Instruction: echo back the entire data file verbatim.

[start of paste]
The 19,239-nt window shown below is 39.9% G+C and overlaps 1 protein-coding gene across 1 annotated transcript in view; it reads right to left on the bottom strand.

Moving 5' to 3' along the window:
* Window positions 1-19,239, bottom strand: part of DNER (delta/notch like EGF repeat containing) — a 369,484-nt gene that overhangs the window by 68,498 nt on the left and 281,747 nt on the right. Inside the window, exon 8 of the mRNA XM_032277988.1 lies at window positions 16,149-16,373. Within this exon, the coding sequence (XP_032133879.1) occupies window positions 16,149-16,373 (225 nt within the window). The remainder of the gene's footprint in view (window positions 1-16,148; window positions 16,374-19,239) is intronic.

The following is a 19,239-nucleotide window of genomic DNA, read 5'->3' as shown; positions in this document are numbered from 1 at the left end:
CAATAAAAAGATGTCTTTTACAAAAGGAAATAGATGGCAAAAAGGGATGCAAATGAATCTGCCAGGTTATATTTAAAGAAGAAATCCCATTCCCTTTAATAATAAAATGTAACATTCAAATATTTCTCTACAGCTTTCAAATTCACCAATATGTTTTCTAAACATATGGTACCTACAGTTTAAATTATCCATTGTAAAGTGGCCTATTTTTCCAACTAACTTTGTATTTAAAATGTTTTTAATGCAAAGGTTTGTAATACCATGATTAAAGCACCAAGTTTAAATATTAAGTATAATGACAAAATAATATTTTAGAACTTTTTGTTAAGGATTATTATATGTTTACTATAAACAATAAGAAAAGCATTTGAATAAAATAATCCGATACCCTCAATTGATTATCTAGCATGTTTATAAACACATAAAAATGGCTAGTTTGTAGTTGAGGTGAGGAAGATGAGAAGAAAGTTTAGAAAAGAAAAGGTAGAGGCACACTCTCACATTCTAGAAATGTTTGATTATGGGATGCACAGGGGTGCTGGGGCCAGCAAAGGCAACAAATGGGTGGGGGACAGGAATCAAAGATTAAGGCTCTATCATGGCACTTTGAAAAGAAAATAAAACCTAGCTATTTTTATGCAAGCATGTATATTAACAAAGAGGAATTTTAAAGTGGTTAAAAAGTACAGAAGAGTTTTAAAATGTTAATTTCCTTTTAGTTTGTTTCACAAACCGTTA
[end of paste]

The 19,239-nt window shown below is 39.9% G+C and overlaps 1 protein-coding gene across 1 annotated transcript in view; it reads right to left on the bottom strand.

Moving 5' to 3' along the window:
* Window positions 1-19,239, bottom strand: part of DNER (delta/notch like EGF repeat containing) — a 369,484-nt gene that overhangs the window by 68,498 nt on the left and 281,747 nt on the right. Inside the window, exon 8 of the mRNA XM_032277988.1 lies at window positions 16,149-16,373. Within this exon, the coding sequence (XP_032133879.1) occupies window positions 16,149-16,373 (225 nt within the window). The remainder of the gene's footprint in view (window positions 1-16,148; window positions 16,374-19,239) is intronic.

The following is a 19,239-nucleotide window of genomic DNA, read 5'->3' as shown; positions in this document are numbered from 1 at the left end:
CAATAAAAAGATGTCTTTTACAAAAGGAAATAGATGGCAAAAAGGGATGCAAATGAATCTGCCAGGTTATATTTAAAGAAGAAATCCCATTCCCTTTAATAATAAAATGTAACATTCAAATATTTCTCTACAGCTTTCAAATTCACCAATATGTTTTCTAAACATATGGTACCTACAGTTTAAATTATCCATTGTAAAGTGGCCTATTTTTCCAACTAACTTTGTATTTAAAATGTTTTTAATGCAAAGGTTTGTAATACCATGATTAAAGCACCAAGTTTAAATATTAAGTATAATGACAAAATAATATTTTAGAACTTTTTGTTAAGGATTATTATATGTTTACTATAAACAATAAGAAAAGCATTTGAATAAAATAATCCGATACCCTCAATTGATTATCTAGCATGTTTATAAACACATAAAAATGGCTAGTTTGTAGTTGAGGTGAGGAAGATGAGAAGAAAGTTTAGAAAAGAAAAGGTAGAGGCACACTCTCACATTCTAGAAATGTTTGATTATGGGATGCACAGGGGTGCTGGGGCCAGCAAAGGCAACAAATGGGTGGGGGACAGGAATCAAAGATTAAGGCTCTATCATGGCACTTTGAAAAGAAAATAAAACCTAGCTATTTTTATGCAAGCATGTATATTAACAAAGAGGAATTTTAAAGTGGTTAAAAAGTACAGAAGAGTTTTAAAATGTTAATTTCCTTTTAGTTTGTTTCACAAACCGTTA